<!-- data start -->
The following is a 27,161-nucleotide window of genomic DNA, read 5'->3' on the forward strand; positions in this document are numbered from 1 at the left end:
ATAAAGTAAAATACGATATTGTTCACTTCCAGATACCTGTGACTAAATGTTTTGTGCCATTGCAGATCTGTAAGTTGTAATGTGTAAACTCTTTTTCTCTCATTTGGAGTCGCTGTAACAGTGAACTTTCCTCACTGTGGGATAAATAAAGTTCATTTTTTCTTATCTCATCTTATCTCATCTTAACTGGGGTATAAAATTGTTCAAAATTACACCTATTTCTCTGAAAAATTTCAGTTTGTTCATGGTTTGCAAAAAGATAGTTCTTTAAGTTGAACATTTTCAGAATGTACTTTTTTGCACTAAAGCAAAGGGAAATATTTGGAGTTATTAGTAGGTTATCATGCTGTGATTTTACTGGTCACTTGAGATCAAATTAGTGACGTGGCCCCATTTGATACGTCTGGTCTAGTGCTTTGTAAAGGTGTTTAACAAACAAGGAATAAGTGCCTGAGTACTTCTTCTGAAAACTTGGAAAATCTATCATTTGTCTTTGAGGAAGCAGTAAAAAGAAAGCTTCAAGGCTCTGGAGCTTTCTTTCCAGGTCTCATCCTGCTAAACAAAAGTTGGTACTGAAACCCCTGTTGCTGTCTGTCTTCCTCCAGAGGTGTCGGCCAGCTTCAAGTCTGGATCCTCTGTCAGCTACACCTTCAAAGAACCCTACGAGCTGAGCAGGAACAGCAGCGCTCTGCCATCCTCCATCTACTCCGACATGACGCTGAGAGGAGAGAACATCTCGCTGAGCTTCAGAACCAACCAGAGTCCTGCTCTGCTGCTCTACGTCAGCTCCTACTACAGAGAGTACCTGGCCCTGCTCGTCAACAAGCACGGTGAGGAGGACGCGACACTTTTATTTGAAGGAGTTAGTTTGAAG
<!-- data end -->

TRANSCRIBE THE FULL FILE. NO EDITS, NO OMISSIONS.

The following is a 27,161-nucleotide window of genomic DNA, read 5'->3' on the forward strand; positions in this document are numbered from 1 at the left end:
ATAAAGTAAAATACGATATTGTTCACTTCCAGATACCTGTGACTAAATGTTTTGTGCCATTGCAGATCTGTAAGTTGTAATGTGTAAACTCTTTTTCTCTCATTTGGAGTCGCTGTAACAGTGAACTTTCCTCACTGTGGGATAAATAAAGTTCATTTTTTCTTATCTCATCTTATCTCATCTTAACTGGGGTATAAAATTGTTCAAAATTACACCTATTTCTCTGAAAAATTTCAGTTTGTTCATGGTTTGCAAAAAGATAGTTCTTTAAGTTGAACATTTTCAGAATGTACTTTTTTGCACTAAAGCAAAGGGAAATATTTGGAGTTATTAGTAGGTTATCATGCTGTGATTTTACTGGTCACTTGAGATCAAATTAGTGACGTGGCCCCATTTGATACGTCTGGTCTAGTGCTTTGTAAAGGTGTTTAACAAACAAGGAATAAGTGCCTGAGTACTTCTTCTGAAAACTTGGAAAATCTATCATTTGTCTTTGAGGAAGCAGTAAAAAGAAAGCTTCAAGGCTCTGGAGCTTTCTTTCCAGGTCTCATCCTGCTAAACAAAAGTTGGTACTGAAACCCCTGTTGCTGTCTGTCTTCCTCCAGAGGTGTCGGCCAGCTTCAAGTCTGGATCCTCTGTCAGCTACACCTTCAAAGAACCCTACGAGCTGAGCAGGAACAGCAGCGCTCTGCCATCCTCCATCTACTCCGACATGACGCTGAGAGGAGAGAACATCTCGCTGAGCTTCAGAACCAACCAGAGTCCTGCTCTGCTGCTCTACGTCAGCTCCTACTACAGAGAGTACCTGGCCCTGCTCGTCAACAAGCACGGTGAGGAGGACGCGACACTTTTATTTGAAGGAGTTAGTTTGAAG